that begin to give you the idea of what all the fuss is about. It must be said that some rather interesting issues are involved,
very contemporary ones concerning ethics and identity, that can arise in a world as complex as ours. Mr. Swift, and his editors,
probably thought he was raising some very important points but I wish he had done so through the voice of someone more engaging
than this twit with her weakness for the cliché and the banal observation.
Does anybody really want to listen to this woman speculating as to the identity of the metal that symbolizes the eighth
wedding anniversary? Or rattling off mundanities like: "A clean breast, as the saying goes...." and "There are points in our
lives which, if we don’t know it at the time, we look back on later and see ourselves as if suspended, poised on some
mysterious fulcrum." and still "...cats, it seems, for all their nine lives, sometimes simply fade away." So help me, this
woman does her damnedest to convince us that a sick cat had a pivotal role to play in the family’s destiny. (I’m
not making this up!, as Anna Russell would say.) Granted, from a certain point of view, anybody’s fate can hinge
on minor coincidences but this cat comes off as a cutesy prop that can’t bear the weight of the role assigned to it.
We all have stupid thoughts when talking to ourselves during a sleepless night, but god forbid that there should be a writer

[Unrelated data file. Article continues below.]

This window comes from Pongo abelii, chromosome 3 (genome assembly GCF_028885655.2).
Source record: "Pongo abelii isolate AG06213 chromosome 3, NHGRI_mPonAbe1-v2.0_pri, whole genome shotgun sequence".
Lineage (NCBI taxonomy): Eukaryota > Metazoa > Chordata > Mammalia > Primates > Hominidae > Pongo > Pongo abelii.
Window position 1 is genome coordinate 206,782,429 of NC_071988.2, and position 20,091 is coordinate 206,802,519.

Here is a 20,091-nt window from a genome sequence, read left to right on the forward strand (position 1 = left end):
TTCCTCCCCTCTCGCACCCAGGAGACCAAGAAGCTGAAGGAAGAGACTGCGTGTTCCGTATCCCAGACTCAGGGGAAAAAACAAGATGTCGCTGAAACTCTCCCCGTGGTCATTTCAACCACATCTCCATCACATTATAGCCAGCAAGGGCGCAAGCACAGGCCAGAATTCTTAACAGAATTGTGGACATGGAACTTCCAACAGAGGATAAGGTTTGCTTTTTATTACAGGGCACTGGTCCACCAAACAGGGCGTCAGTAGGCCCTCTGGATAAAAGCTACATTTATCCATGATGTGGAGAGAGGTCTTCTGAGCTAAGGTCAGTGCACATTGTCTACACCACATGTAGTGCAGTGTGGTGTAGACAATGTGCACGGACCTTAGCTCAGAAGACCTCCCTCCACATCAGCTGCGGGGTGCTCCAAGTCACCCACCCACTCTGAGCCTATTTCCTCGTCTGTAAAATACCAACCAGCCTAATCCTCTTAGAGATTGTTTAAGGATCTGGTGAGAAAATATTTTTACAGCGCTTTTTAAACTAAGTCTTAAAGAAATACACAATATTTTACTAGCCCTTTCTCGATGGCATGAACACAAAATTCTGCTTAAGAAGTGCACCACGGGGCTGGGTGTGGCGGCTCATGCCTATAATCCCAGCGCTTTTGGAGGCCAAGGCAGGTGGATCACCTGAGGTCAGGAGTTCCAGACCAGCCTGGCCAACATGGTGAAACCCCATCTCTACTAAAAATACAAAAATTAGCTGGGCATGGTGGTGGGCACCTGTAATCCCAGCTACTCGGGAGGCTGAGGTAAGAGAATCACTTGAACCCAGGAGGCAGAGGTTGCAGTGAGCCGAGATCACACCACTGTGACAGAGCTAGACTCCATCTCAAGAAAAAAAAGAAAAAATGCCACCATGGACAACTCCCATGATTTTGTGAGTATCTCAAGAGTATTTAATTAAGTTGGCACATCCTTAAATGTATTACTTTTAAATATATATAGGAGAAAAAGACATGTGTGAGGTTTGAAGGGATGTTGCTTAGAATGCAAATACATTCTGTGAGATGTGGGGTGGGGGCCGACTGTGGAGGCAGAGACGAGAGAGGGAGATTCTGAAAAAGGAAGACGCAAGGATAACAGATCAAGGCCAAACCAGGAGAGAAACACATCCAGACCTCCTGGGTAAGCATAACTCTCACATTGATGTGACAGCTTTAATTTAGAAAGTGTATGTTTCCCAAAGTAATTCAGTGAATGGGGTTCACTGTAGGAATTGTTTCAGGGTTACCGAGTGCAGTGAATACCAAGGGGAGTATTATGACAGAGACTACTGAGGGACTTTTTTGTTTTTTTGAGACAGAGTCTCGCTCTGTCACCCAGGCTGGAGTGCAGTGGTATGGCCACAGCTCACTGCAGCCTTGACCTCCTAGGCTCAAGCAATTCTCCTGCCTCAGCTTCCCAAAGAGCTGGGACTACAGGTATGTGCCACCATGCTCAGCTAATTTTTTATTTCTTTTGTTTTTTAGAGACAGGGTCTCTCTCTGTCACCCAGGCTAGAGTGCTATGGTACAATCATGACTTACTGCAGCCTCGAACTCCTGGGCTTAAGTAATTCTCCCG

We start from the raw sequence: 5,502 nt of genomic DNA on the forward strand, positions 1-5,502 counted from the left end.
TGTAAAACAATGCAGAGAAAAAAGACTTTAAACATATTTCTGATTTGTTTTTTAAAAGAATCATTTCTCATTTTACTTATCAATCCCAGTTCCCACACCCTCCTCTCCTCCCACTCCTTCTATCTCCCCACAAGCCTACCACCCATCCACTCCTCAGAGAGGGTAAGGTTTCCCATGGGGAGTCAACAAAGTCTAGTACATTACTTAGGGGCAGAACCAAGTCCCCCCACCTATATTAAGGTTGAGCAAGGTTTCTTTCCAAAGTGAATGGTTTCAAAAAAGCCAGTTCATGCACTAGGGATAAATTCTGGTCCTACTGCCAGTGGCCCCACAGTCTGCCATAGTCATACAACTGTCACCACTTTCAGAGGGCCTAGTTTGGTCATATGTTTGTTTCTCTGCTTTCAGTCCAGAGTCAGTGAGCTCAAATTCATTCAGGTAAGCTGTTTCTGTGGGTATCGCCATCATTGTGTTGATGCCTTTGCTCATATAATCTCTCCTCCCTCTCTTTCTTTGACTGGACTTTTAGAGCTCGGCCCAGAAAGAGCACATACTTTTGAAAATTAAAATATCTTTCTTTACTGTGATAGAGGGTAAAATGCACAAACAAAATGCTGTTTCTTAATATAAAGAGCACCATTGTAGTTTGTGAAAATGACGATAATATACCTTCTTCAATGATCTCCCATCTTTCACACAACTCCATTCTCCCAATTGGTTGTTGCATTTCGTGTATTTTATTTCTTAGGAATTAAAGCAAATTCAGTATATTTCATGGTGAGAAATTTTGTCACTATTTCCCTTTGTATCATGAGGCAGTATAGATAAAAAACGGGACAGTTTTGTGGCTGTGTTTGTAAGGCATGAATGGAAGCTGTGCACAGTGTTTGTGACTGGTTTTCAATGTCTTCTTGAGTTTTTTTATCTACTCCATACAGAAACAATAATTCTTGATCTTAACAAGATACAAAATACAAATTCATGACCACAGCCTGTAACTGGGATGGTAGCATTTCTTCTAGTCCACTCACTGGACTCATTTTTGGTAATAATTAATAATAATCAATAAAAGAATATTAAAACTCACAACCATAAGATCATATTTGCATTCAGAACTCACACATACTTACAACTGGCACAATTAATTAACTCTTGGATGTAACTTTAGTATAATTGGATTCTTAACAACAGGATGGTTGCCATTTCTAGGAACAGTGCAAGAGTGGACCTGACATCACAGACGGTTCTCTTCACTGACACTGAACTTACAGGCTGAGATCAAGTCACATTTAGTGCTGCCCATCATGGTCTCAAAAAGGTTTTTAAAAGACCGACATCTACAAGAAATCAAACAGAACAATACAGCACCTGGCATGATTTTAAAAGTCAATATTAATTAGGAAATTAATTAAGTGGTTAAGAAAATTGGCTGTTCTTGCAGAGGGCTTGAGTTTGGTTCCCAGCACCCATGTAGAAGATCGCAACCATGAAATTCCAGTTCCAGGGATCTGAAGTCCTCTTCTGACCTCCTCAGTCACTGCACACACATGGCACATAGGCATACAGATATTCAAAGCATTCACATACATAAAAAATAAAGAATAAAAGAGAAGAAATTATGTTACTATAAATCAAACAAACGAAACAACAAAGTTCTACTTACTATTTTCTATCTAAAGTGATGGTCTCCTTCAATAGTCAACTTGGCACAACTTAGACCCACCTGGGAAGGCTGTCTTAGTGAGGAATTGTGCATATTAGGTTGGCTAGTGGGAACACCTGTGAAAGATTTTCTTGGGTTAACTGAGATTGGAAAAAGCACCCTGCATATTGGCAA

at our elbow taking dictation. Which raises the question of what this piece of writing is supposed to be. The constant reference
to the twins in the second person would suggest that the piece is written to them. Is it possible that this frequent reference
to "you", i.e. the two adolescent darlings in their beds, has the effect of cutting the reader out of the discussion? I’m
trying to think of a genre of literature where this second-person address is sustained successfully for a whole novel. Obviously,
it can work in letters, even fictional ones, but this is clearly not a letter. No person could sit down and write this in
one night, no matter how endless that night seemed.
Another flaw that may be inherent to the chosen format is that the mother’s ruminating ends up with an awful lot
of "telling", ie. this happened and then that happened, rather than showing . Almost nothing takes place in the present
time – except for snoring and cogitating. And there’s virtually no dialogue. It’s pretty hard to make a
book lively and engaging when you eliminate one of the most effective devices in the writer’s arsenal – with the
result that, about half way through the book, I started skimming pretty industriously.